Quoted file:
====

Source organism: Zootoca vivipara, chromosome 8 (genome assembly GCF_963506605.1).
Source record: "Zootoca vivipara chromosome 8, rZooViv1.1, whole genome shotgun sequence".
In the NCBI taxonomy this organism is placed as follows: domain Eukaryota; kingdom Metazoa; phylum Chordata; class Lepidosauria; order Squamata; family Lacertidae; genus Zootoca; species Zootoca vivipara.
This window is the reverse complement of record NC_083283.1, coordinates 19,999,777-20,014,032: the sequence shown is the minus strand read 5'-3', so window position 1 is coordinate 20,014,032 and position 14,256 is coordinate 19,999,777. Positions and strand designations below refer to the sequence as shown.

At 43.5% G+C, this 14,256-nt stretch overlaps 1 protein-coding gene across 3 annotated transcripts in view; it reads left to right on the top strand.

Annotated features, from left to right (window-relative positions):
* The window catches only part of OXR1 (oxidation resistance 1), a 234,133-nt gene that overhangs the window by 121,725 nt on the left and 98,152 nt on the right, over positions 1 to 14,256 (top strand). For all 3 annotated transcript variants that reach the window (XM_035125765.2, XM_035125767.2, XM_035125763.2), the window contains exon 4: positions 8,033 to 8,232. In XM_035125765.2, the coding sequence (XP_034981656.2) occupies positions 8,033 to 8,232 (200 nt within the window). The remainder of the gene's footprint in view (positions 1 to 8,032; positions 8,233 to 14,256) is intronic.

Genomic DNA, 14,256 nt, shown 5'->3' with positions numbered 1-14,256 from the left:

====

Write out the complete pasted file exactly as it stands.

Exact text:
Source organism: Zootoca vivipara, chromosome 8 (genome assembly GCF_963506605.1).
Source record: "Zootoca vivipara chromosome 8, rZooViv1.1, whole genome shotgun sequence".
In the NCBI taxonomy this organism is placed as follows: domain Eukaryota; kingdom Metazoa; phylum Chordata; class Lepidosauria; order Squamata; family Lacertidae; genus Zootoca; species Zootoca vivipara.
This window is the reverse complement of record NC_083283.1, coordinates 19,999,777-20,014,032: the sequence shown is the minus strand read 5'-3', so window position 1 is coordinate 20,014,032 and position 14,256 is coordinate 19,999,777. Positions and strand designations below refer to the sequence as shown.

At 43.5% G+C, this 14,256-nt stretch overlaps 1 protein-coding gene across 3 annotated transcripts in view; it reads left to right on the top strand.

Annotated features, from left to right (window-relative positions):
* The window catches only part of OXR1 (oxidation resistance 1), a 234,133-nt gene that overhangs the window by 121,725 nt on the left and 98,152 nt on the right, over positions 1 to 14,256 (top strand). For all 3 annotated transcript variants that reach the window (XM_035125765.2, XM_035125767.2, XM_035125763.2), the window contains exon 4: positions 8,033 to 8,232. In XM_035125765.2, the coding sequence (XP_034981656.2) occupies positions 8,033 to 8,232 (200 nt within the window). The remainder of the gene's footprint in view (positions 1 to 8,032; positions 8,233 to 14,256) is intronic.

Genomic DNA, 14,256 nt, shown 5'->3' with positions numbered 1-14,256 from the left: